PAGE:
Universal Credit: New Welfare System Increases UK Homelessness

Universal Credit

The idea behind Universal Credit is logical: have one welfare system for everyone. If you are jobless, disabled or on a low income, you get the same system that treats everyone the same.

Prior to the roll out of the system, if you were:

  • jobless you were given Jobseeker’s Allowance while you searched for work.
  • on a low income and unable to make basic living standards from your job, you took Working Tax Credits.
  • disabled you were eligible to Income Support or Incapacity Benefit and the enabling benefit, Disability Living Allowance.

For rent in each case, you were entitled to the local council’s Housing Benefit. It was a complex system that worked, especially before the system became punitive.

Let’s start with a positive story of how the old welfare system worked. I have been on disability benefits for 21 years now and am set to come off this year, avoiding Universal Credit as it is rolled out this year.

‘Don’t Worry – You’ll Be Out of Financial Problems Now’

In 1999, your writer had been unemployed for around a year and could not get a job. This was thanks to undiagnosed paranoid schizophrenia that had been tormenting me to the point I wanted to kill myself.

While some people fight their diagnosis and the doctors, diagnosis came as a blessed relief for me. Quite apart from my brain’s false reality being discounted by someone I wanted to trust, the doctor told me something to the effect of: “Don’t worry – you’ll be out of financial problems now. We will help you get something called Disability Living Allowance and you’ll be put on Income Support. You will only need to worry about getting well.”

Under the system your consultant grade doctor would write a report. The Department for Work and Pensions would use this as evidence.

Rehabilitation and the Road to Recovery

While undergoing treatment at the day hospital five days a week, I applied for and received a weekly income of around $250 plus rent. As I moved on through the health system, I was put in supported, shared social housing. For five years I was able to get on my feet again, making really good friends and enjoying life. Rehabilitation is as important as recovery – this is not something fully understood by politicians.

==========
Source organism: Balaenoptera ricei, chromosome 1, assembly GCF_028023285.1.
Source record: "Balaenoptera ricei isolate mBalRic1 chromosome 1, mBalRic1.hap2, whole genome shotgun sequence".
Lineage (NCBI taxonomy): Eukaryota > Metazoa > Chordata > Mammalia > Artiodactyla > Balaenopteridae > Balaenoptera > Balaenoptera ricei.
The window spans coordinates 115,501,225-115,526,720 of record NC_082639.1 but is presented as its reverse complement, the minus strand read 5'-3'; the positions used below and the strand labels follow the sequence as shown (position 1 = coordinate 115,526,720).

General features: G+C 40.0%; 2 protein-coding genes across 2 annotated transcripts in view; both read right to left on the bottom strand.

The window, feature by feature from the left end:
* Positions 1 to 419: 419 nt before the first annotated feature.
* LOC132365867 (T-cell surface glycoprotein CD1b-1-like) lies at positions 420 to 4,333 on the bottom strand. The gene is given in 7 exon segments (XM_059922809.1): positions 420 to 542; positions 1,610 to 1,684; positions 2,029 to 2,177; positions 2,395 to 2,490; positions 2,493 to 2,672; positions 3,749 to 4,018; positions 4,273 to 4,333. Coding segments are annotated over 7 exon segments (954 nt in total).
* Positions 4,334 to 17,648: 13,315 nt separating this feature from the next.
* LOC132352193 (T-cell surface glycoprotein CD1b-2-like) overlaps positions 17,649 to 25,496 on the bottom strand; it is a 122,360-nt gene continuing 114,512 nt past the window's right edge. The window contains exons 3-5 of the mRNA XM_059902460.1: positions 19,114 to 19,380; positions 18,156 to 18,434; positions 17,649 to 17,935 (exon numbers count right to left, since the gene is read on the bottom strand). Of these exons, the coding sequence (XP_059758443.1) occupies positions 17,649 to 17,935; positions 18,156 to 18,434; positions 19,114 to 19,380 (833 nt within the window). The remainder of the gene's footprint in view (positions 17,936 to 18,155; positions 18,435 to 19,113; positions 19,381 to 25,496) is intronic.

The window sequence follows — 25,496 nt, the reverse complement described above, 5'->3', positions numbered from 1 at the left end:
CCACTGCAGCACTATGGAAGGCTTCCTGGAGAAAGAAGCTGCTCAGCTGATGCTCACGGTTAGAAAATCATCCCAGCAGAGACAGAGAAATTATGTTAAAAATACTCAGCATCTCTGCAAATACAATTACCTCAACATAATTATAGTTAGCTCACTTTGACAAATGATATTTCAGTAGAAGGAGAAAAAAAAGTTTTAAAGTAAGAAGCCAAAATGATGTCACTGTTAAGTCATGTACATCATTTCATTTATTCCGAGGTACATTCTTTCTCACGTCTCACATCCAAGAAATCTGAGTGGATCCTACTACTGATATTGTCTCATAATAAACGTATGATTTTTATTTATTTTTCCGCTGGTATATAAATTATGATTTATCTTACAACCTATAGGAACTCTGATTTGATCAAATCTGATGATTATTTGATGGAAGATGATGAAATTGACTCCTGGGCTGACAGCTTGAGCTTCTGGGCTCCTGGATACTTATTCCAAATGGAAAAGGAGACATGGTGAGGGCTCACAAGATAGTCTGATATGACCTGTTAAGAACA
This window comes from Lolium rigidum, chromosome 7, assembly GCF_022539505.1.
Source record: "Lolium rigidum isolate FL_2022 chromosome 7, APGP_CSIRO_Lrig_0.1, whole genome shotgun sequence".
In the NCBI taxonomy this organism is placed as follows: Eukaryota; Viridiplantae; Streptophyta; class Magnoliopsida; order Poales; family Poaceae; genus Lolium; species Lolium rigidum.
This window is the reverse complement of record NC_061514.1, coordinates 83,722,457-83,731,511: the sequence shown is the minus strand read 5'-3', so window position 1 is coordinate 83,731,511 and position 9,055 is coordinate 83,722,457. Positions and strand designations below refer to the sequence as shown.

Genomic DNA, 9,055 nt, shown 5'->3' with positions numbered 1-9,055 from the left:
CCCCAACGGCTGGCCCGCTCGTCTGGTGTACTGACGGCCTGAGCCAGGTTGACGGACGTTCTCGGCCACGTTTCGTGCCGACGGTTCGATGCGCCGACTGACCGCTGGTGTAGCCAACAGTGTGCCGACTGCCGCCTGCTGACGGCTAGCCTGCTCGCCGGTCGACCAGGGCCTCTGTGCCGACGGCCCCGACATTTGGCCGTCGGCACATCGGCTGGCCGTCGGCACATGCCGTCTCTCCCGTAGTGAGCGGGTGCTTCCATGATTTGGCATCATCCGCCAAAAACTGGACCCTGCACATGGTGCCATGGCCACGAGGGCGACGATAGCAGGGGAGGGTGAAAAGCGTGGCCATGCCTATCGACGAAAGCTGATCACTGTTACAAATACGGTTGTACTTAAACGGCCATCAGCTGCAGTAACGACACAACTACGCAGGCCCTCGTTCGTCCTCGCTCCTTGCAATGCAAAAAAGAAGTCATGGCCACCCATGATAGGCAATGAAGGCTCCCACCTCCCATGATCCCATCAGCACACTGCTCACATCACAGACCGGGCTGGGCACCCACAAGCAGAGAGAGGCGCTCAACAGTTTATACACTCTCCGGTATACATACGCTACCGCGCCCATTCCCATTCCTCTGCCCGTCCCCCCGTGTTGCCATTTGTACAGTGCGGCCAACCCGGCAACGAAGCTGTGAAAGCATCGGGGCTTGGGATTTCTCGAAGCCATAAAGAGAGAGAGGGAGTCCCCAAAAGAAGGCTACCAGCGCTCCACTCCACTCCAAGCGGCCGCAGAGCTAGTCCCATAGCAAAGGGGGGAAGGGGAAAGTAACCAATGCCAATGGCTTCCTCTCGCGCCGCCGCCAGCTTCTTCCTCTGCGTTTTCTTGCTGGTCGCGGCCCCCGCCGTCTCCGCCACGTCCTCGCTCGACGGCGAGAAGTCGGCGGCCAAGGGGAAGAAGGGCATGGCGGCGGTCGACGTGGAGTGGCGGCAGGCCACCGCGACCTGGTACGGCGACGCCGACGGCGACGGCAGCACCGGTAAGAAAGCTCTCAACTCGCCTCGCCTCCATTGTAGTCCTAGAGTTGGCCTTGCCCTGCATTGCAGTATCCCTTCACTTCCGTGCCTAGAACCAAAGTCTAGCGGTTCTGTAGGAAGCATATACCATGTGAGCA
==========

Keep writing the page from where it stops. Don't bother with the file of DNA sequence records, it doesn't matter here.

During this five-year period, I would start an adult education course that would qualify me to do a Master’s Degree. (I’d developed my illness during my Bachelor’s). Again the system was forgiving and thanks to my income I was the best paid student in the course.

Soon after graduation, I became self-employed as a writer. I was no longer entitled to Income Support. So, I was moved onto Working Tax Credits thanks to living on a private, low income. I was entitled to Housing Benefit and have lived in some pretty decent places over the years. As of today, I am certain due to the size of my private income I will come off state welfare benefits for the first time in 21 years.

Mine is a positive story. I transitioned from being extremely ill to recovery. Then I achieved a professional qualification, slowly built my business and came off the state’s pay check.

In 2008, the Prime Minister Gordon Brown-led government changed Income Support and Incapacity Benefit into a new Employment and Support Allowance. Simultaneously, a gradual change to a punitive welfare system took hold.

Fraud Myth Changes Welfare System

At the point I went on Tax Credits, the welfare system became punitive for those too sick to work. Employment Support Allowance was a welfare system largely built in reaction to negative stories in the UK media about people defrauding the state of money. Thanks to fake news stories in newspapers, opinion polls showed the public on average estimated a 30% fraud rate.

The fact is welfare fraud has not changed much in decades. In 2017, the UK Independent newspaper reported: In 2016/17, the Department for Work and Pensions estimates that £174.1 billion was spent on welfare. Of the total spent on welfare, £3.5 billion (2%) was given out in over-payments. Of the total over-payments, £2 billion worth of claims were considered fraudulent.